CJ: How did you arrive at selecting the personnel for the date?

AS: I had very specific people I wanted to call for this recording. I had the pleasure of playing with some of them to some degree in different situations but never in the combinations that I had envisioned.

The first person I thought I wanted to have was Brad Mehldau. I’ve been following Brad’s career for a long time and have always been a huge fan of his. Although there were some very close opportunities for us to play, our musical paths never quite crossed so I saw this as a great chance to make some music together. Matt Brewer has been my bass player of choice for a number of years and I’ve been fortunate to have him in my band Migration since 2011.The combination of the three of us was nothing short of amazing. Great chemistry right off the bat and I think the music I prepared for them speaks for itself. The tunes I wrote for us were the most elaborate of the three trios because, as a piano player myself, I feel the most comfortable writing for this configuration and having Brad and Matt in mind I knew there were absolutely no limits in terms of what we could accomplish as a unit.

Another one of my favorite musicians of all time is guitarist John Scofield. We had a chance to play together with Gary Burton once but it was over too quickly and what I really wanted is to write material for him to sink his teeth into that stylistically would be something he enjoyed playing. I thought the perfect fold for him would be the amazing Christian McBride on bass. Christian and I worked together for many years as Pat Metheny’s Trio. We toured constantly all over the world and know each other’s playing intimately so I knew our chemistry would be instantaneous. The material I wrote for us worked like a charm and it was one of the most fun sessions I’ve ever been a part of.
The third trio I thought of was with Joe Lovano on tenor saxophone and John Patitucci on bass. Both Joe and John have been some of my favorite musicians for a long time. I had the pleasure of playing with Joe in a few different situations but as with Scofield, I wanted to write something especially designed for us as a unit. John and I have played a lot over the years with the likes of Chick Corea, Pat Metheny, Michael Brecker, Danilo Perez and also in his own projects so we’ve come to know each other’s playing very well.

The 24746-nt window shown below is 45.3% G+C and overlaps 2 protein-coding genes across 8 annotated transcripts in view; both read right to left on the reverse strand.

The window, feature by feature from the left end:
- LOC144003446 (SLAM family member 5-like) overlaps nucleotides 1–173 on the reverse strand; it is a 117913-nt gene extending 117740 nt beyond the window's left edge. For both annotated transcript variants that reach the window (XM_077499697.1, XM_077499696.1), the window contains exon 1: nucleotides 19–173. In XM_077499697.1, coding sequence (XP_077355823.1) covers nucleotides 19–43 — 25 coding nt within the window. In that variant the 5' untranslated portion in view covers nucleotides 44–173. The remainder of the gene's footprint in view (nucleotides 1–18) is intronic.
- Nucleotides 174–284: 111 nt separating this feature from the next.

What I wanted to achieve for this trio was to use the space that the lack of a harmonic instrument provides for a very open and improvised environment. I tried to write tunes that would bring out the best of the three of us in this context and both Joe and John created amazing universes on the spot. It was a total thrill to be a part of.

CJ: Let’s talk about the current state of drumming in jazz today. You’ve contributed so much to the “new” vocabulary that’s been developed in the community alongside players who are your contemporaries and a generation younger: Chris Dave, Eric Harland, EJ Strickland, Jeff Watts, Terri Lyne Carrington, Marcus Gilmore, Mark Colenburg among many others. One thing that’s always struck me about your playing is that it’s always so authentic no matter what style of playing it is. Talk a bit about the importance of jazz drummers learning to play authentically in any style.

AS: Stylistic truth is one of the hardest and most important things to accomplish as a drummer. There’s so much music out there with deep roots that it’s really a challenge to play all these styles in an authentic way. When I was a student at Berklee I was fascinated by the variety and the extent of modern drumming and I wanted to explore all these styles to the max. Then it became a matter of survival because if I wanted to work around town I realized I needed as much versatility as possible as a sideman. I used to play all kinds of stuff ranging from Top 40 to Brazilian to Calypso to Afrocuban to Straight Ahead jazz and everything in-between. It was a great time to learn. Then I started narrowing all of those styles down to make my own drumming composite which is what makes my own sound nowadays. The key to that was many years of playing very involved music with musicians that were a lot more seasoned than myself in front of listening audiences. It’s very different when you’re playing a little club where nobody is listening than when you’re performing for people that payed good money to come and see you. Your level of awareness is way more heightened in the latter situation.

CJ: Using the last question as a thematic tie, I mentioned to you after the Unity Group concert at Town Hall, you have mastered and redefined the nuances of Pat’s very specific cymbal language, rooted in bebop but wisely camouflaged. You told me that you were playing on “Speaking of Now” when you first joined his regular band, the PMG you played the way you “thought” Pat wanted you to sound. Talk about how authenticity has informed your growth through the 15 or so years you’ve played with him in various settings.